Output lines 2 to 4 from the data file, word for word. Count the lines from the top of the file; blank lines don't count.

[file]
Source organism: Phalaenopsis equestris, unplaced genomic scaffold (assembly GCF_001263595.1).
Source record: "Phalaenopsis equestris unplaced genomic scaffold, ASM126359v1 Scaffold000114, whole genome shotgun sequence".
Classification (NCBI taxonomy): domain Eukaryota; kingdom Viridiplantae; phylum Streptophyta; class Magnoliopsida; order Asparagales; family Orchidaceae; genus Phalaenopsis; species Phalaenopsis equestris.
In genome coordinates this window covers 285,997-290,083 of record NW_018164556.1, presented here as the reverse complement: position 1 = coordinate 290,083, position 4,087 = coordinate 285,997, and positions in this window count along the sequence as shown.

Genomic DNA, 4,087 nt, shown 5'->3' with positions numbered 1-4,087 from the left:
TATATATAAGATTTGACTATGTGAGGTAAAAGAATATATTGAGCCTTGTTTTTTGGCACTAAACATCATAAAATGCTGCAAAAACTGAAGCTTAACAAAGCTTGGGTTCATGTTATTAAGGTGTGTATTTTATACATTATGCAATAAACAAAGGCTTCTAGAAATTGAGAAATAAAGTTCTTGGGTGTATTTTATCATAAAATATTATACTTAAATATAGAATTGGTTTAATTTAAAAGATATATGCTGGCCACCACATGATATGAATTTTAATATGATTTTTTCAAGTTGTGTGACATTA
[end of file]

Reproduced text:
Source record: "Phalaenopsis equestris unplaced genomic scaffold, ASM126359v1 Scaffold000114, whole genome shotgun sequence".
Classification (NCBI taxonomy): domain Eukaryota; kingdom Viridiplantae; phylum Streptophyta; class Magnoliopsida; order Asparagales; family Orchidaceae; genus Phalaenopsis; species Phalaenopsis equestris.
In genome coordinates this window covers 285,997-290,083 of record NW_018164556.1, presented here as the reverse complement: position 1 = coordinate 290,083, position 4,087 = coordinate 285,997, and positions in this window count along the sequence as shown.